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Guitar Article: learn to play guitar

Guitar Instruction: Bar Chords

Bar chords are a type of guitar chord where one or more fingers are used to press down multiple strings across the guitar fingerboard (like a bar pressing down the strings.
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Barring the strings enables the guitarist to play a chord not restricted by the tones of the guitar's open strings. Barre chords are often referred to as "moveable" chords, as they can be moved up and down the neck as needed. They are commonly used in most popular and classical music and are frequently used in combination with "open" or standard guitar chords. Frequently referred to as "jazz" chords, they are typically used for more complex chord voicings and playing in keys not suitable for the more basic open chords of the first position of a standard-tuned guitar.

Fretting a barre chord is the same as retuning the guitar a number of half-steps higher, playing the original open chord, and then tuning the guitar back down. Its primary purpose is to shift any of the open string chords an arbitrary number of half steps up the neck of the guitar. For example, playing the E major chord with a bar across the fifth fret is equivalent to playing an A major chord, five half steps higher than E.

Tonality is affected by a barre chord. Because the strings are no longer open, they do not resonate as brightly or long as an open chord. The sound is arbitrarily muted by the pressure placed on the bar--heavy pressure in the center of the frets produces less muting. Therefore, when playing barre chords, it is important to practice maintaining adequate pressure, as the technique is tiring for beginners.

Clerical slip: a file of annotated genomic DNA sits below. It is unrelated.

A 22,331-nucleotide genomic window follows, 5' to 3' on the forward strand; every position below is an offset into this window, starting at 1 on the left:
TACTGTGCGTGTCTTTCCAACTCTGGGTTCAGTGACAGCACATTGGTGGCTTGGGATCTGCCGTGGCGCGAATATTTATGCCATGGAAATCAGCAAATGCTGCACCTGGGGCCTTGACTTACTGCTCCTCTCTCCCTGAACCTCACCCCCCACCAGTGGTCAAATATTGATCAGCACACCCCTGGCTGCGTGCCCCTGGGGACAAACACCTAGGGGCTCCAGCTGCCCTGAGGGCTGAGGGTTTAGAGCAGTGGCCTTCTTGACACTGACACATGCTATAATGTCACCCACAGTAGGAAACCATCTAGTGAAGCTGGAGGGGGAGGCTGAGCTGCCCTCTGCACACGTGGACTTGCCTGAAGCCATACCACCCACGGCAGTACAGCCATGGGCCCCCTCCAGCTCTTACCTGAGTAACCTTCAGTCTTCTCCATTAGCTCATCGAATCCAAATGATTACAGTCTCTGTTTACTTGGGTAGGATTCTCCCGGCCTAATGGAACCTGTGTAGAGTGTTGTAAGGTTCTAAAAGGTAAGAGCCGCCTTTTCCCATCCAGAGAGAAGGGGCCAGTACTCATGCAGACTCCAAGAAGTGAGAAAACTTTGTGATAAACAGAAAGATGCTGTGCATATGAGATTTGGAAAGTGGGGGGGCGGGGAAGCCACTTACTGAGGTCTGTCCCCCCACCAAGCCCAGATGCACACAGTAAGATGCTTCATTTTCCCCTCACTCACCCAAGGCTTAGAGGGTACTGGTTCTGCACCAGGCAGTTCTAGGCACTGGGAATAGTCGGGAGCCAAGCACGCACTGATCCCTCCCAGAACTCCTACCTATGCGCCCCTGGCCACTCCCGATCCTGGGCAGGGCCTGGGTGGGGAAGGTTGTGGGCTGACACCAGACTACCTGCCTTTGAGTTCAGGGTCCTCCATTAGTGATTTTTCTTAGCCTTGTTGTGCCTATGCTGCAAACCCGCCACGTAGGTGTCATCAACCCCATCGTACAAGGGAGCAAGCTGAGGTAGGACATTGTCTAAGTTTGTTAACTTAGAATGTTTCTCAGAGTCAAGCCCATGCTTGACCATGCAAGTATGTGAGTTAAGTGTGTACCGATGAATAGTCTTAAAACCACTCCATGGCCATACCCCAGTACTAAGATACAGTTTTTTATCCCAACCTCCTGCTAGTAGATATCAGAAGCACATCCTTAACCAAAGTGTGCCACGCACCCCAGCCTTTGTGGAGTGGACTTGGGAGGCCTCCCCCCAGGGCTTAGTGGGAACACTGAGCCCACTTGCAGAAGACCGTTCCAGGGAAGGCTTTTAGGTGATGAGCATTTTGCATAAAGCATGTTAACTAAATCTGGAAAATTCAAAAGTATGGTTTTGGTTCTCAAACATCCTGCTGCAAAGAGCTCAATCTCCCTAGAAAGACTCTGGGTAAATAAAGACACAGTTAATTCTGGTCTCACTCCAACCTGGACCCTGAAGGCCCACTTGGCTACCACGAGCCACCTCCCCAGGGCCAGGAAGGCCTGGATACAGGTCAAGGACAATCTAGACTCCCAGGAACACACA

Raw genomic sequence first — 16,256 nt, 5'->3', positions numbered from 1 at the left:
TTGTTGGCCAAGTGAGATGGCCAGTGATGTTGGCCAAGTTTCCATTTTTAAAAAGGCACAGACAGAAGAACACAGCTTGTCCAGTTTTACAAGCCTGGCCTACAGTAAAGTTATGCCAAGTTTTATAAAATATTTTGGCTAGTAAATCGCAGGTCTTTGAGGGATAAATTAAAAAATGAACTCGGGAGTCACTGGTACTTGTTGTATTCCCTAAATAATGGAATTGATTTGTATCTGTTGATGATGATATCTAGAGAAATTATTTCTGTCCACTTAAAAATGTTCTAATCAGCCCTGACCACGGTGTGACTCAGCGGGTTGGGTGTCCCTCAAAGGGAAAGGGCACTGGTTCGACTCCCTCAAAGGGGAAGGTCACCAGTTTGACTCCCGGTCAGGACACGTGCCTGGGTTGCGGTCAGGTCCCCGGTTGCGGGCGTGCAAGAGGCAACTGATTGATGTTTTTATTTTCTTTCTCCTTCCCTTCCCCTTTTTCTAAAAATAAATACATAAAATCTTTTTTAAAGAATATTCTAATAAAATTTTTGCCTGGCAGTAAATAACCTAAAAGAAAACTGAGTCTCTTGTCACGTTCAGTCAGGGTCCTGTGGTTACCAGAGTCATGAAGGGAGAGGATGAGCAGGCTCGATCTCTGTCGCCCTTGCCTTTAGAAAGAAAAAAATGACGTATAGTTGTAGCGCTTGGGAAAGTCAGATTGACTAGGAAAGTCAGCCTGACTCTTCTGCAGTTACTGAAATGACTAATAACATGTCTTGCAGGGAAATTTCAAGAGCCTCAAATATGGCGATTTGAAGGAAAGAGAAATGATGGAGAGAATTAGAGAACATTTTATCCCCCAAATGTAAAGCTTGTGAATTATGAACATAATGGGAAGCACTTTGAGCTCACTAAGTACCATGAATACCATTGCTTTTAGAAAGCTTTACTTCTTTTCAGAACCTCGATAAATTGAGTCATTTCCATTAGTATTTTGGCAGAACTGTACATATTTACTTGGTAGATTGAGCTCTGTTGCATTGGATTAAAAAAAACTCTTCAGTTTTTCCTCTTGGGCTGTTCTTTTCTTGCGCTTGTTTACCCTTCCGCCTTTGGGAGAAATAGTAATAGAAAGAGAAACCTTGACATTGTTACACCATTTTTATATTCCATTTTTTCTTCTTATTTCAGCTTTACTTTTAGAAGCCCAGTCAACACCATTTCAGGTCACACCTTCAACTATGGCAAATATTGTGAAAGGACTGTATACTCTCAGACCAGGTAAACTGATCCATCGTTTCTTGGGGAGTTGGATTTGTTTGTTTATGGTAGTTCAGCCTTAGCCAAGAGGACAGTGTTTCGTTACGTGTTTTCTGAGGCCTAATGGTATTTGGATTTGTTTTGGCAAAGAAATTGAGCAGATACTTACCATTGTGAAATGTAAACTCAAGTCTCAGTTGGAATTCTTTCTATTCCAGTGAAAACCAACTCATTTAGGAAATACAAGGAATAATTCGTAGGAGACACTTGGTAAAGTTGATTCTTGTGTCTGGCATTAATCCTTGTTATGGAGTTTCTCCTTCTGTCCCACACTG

Technique and Application

Note: chords are listed in order from the bottom string to the top (EADGBE).

The two most commonly barred notes are variations of A and E. These barre chords are most common in classic rock, blues and country music, since newer rock music features the much simpler power chords. The E barre chord is made of an E chord shape (022100) moved up and down the frets and being barred, changing the note. For example, the E chord, barred one fret up becomes an F chord (133211). The next fret up is F#, followed by G,G#,A,A#,B,C,C#,D,D#, and then back to E (1 octave up) at fret twelve.

              E               A

Guitar tablature of an open E chord and an E-shape A barre chord.

The A barre chord, commonly called the "double barre" is made by sliding the A chord shape (X02220) up and down the frets. When the A chord is barred, the index finger lays across the bottom five strings, touching the 6th string (E) to deaden it. Either the ring finger is then barred across the 2nd (B), 3rd (G), and 4th (D) strings two frets down, or one finger frets each string. For instance, if barred at the second fret, the A chord becomes B (X24442). From fret one to twelve, the barred A becomes A#,B,C,C#,D,D#,E,F,F#,G,G#, and at the twelfth fret (that is, one octave up), it is A again.

              A               D
Guitar tablature of an open A chord and an A-shape D barre chord.

All variations of these two chords can be barred-- dominant 7ths, minors, minor 7ths, etc. Any major chord on the guitar can be played with A and E barre chords.

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